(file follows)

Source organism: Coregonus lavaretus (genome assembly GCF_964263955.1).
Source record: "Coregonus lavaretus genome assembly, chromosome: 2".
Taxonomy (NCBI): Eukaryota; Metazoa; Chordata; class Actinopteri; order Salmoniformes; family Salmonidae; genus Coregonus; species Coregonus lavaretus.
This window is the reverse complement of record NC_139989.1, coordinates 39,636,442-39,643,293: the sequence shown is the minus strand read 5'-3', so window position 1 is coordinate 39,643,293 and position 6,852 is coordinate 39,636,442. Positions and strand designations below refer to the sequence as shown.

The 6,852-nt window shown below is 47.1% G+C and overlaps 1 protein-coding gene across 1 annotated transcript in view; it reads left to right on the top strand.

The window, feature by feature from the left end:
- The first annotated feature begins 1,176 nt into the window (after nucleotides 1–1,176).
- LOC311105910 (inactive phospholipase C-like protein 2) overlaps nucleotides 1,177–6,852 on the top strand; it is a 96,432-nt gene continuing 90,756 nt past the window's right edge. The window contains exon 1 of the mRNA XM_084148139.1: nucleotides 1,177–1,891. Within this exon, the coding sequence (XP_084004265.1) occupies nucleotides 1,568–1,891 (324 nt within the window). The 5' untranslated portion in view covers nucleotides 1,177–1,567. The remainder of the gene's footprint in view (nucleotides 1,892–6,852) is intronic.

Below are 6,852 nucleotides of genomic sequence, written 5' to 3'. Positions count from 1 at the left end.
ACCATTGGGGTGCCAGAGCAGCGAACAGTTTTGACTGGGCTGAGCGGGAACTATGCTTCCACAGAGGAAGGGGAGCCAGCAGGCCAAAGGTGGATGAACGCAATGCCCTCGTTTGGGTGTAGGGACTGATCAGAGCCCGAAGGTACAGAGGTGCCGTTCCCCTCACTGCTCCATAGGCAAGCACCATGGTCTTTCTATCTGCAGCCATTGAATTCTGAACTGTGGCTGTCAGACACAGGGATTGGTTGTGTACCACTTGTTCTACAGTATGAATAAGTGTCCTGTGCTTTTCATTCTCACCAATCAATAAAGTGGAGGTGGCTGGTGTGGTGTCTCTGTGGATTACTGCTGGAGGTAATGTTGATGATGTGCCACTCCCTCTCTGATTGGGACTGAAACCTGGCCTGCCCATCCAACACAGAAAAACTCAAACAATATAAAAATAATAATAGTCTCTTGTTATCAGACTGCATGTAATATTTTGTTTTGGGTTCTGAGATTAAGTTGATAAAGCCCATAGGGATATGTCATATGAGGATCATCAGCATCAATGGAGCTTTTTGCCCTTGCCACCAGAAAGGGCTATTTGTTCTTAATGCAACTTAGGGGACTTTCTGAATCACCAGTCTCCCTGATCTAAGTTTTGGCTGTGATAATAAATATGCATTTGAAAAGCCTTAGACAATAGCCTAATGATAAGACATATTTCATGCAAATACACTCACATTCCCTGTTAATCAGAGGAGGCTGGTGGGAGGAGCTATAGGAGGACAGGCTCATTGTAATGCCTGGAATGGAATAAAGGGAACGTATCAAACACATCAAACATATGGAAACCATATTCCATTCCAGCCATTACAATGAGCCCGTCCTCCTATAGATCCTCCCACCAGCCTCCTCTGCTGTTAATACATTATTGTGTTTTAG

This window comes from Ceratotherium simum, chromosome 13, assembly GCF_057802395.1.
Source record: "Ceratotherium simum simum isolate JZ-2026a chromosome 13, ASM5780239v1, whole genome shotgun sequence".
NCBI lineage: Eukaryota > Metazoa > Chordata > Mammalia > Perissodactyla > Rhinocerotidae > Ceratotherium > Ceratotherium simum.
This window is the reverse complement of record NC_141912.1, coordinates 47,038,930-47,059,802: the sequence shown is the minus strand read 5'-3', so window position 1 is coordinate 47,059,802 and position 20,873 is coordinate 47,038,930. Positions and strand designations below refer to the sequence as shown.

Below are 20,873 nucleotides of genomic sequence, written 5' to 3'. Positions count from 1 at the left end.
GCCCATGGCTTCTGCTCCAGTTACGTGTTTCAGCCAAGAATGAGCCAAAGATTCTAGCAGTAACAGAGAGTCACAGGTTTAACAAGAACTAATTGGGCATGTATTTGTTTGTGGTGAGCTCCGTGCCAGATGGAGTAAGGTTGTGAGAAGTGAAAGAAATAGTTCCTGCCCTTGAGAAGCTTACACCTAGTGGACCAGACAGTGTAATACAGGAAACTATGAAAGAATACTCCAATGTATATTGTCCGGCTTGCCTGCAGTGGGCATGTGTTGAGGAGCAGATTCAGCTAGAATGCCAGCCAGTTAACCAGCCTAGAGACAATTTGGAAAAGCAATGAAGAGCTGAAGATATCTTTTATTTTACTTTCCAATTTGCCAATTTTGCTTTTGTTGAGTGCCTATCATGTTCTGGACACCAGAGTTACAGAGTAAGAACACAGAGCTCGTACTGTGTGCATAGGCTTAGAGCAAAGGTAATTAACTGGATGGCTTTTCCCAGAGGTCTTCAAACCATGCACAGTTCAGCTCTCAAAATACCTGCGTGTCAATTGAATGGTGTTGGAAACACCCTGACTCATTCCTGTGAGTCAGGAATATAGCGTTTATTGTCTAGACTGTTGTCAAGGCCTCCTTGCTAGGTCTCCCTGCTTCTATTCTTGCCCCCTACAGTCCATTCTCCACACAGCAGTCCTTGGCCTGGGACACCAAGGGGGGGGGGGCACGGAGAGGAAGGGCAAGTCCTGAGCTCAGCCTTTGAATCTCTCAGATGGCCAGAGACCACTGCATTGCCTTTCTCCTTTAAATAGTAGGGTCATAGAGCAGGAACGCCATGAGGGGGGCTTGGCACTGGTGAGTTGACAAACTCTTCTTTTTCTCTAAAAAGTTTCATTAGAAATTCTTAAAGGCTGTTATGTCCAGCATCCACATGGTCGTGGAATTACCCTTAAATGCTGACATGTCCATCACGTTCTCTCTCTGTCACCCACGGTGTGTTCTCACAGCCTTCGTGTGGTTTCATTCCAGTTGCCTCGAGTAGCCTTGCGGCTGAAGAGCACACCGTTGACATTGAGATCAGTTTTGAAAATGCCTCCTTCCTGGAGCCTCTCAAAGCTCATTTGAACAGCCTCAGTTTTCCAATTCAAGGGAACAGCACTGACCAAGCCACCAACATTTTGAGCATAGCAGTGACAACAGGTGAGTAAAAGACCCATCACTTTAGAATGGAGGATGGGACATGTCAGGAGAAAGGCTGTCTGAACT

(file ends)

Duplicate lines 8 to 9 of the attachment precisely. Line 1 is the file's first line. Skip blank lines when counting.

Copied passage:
- LOC311105910 (inactive phospholipase C-like protein 2) overlaps nucleotides 1,177–6,852 on the top strand; it is a 96,432-nt gene continuing 90,756 nt past the window's right edge. The window contains exon 1 of the mRNA XM_084148139.1: nucleotides 1,177–1,891. Within this exon, the coding sequence (XP_084004265.1) occupies nucleotides 1,568–1,891 (324 nt within the window). The 5' untranslated portion in view covers nucleotides 1,177–1,567. The remainder of the gene's footprint in view (nucleotides 1,892–6,852) is intronic.

Below are 6,852 nucleotides of genomic sequence, written 5' to 3'. Positions count from 1 at the left end.